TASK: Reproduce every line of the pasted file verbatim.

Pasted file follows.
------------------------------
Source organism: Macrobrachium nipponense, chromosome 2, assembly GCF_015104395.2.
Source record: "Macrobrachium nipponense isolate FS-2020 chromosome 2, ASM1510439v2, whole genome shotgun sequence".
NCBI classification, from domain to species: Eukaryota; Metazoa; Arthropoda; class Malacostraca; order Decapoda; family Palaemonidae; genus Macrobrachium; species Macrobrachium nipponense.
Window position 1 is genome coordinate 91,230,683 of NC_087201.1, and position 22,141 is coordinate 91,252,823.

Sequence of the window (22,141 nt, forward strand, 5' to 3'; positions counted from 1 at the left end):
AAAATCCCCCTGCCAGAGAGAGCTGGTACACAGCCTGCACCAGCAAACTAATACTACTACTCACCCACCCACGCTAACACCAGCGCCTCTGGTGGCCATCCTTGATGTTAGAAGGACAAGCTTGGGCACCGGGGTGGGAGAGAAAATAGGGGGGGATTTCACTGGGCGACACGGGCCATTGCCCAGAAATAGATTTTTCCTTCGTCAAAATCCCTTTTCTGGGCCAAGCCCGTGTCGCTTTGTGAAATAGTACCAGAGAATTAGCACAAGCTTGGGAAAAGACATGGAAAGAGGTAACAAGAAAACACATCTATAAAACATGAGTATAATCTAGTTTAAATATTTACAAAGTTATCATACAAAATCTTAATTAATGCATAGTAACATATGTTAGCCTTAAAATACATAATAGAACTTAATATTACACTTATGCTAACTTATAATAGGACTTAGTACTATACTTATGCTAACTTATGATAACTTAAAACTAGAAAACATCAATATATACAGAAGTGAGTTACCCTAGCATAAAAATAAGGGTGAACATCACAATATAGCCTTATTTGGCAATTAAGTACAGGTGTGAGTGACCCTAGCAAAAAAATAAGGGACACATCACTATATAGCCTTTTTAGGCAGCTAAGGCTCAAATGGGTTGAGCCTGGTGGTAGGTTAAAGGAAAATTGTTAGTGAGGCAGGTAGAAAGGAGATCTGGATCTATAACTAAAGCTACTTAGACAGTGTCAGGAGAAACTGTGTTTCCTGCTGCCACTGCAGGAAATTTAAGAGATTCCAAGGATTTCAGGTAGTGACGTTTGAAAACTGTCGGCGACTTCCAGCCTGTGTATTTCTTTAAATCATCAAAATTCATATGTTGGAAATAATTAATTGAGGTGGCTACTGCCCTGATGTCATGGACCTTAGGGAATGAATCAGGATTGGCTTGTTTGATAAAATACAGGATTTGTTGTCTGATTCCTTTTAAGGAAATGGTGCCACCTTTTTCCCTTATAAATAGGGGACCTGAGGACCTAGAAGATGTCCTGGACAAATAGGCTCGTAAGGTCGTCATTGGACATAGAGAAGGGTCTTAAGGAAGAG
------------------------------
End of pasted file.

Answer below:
Source organism: Macrobrachium nipponense, chromosome 2, assembly GCF_015104395.2.
Source record: "Macrobrachium nipponense isolate FS-2020 chromosome 2, ASM1510439v2, whole genome shotgun sequence".
NCBI classification, from domain to species: Eukaryota; Metazoa; Arthropoda; class Malacostraca; order Decapoda; family Palaemonidae; genus Macrobrachium; species Macrobrachium nipponense.
Window position 1 is genome coordinate 91,230,683 of NC_087201.1, and position 22,141 is coordinate 91,252,823.

Sequence of the window (22,141 nt, forward strand, 5' to 3'; positions counted from 1 at the left end):
AAAATCCCCCTGCCAGAGAGAGCTGGTACACAGCCTGCACCAGCAAACTAATACTACTACTCACCCACCCACGCTAACACCAGCGCCTCTGGTGGCCATCCTTGATGTTAGAAGGACAAGCTTGGGCACCGGGGTGGGAGAGAAAATAGGGGGGGATTTCACTGGGCGACACGGGCCATTGCCCAGAAATAGATTTTTCCTTCGTCAAAATCCCTTTTCTGGGCCAAGCCCGTGTCGCTTTGTGAAATAGTACCAGAGAATTAGCACAAGCTTGGGAAAAGACATGGAAAGAGGTAACAAGAAAACACATCTATAAAACATGAGTATAATCTAGTTTAAATATTTACAAAGTTATCATACAAAATCTTAATTAATGCATAGTAACATATGTTAGCCTTAAAATACATAATAGAACTTAATATTACACTTATGCTAACTTATAATAGGACTTAGTACTATACTTATGCTAACTTATGATAACTTAAAACTAGAAAACATCAATATATACAGAAGTGAGTTACCCTAGCATAAAAATAAGGGTGAACATCACAATATAGCCTTATTTGGCAATTAAGTACAGGTGTGAGTGACCCTAGCAAAAAAATAAGGGACACATCACTATATAGCCTTTTTAGGCAGCTAAGGCTCAAATGGGTTGAGCCTGGTGGTAGGTTAAAGGAAAATTGTTAGTGAGGCAGGTAGAAAGGAGATCTGGATCTATAACTAAAGCTACTTAGACAGTGTCAGGAGAAACTGTGTTTCCTGCTGCCACTGCAGGAAATTTAAGAGATTCCAAGGATTTCAGGTAGTGACGTTTGAAAACTGTCGGCGACTTCCAGCCTGTGTATTTCTTTAAATCATCAAAATTCATATGTTGGAAATAATTAATTGAGGTGGCTACTGCCCTGATGTCATGGACCTTAGGGAATGAATCAGGATTGGCTTGTTTGATAAAATACAGGATTTGTTGTCTGATTCCTTTTAAGGAAATGGTGCCACCTTTTTCCCTTATAAATAGGGGACCTGAGGACCTAGAAGATGTCCTGGACAAATAGGCTCGTAAGGTCGTCATTGGACATAGAGAAGGGTCTTAAGGAAGAG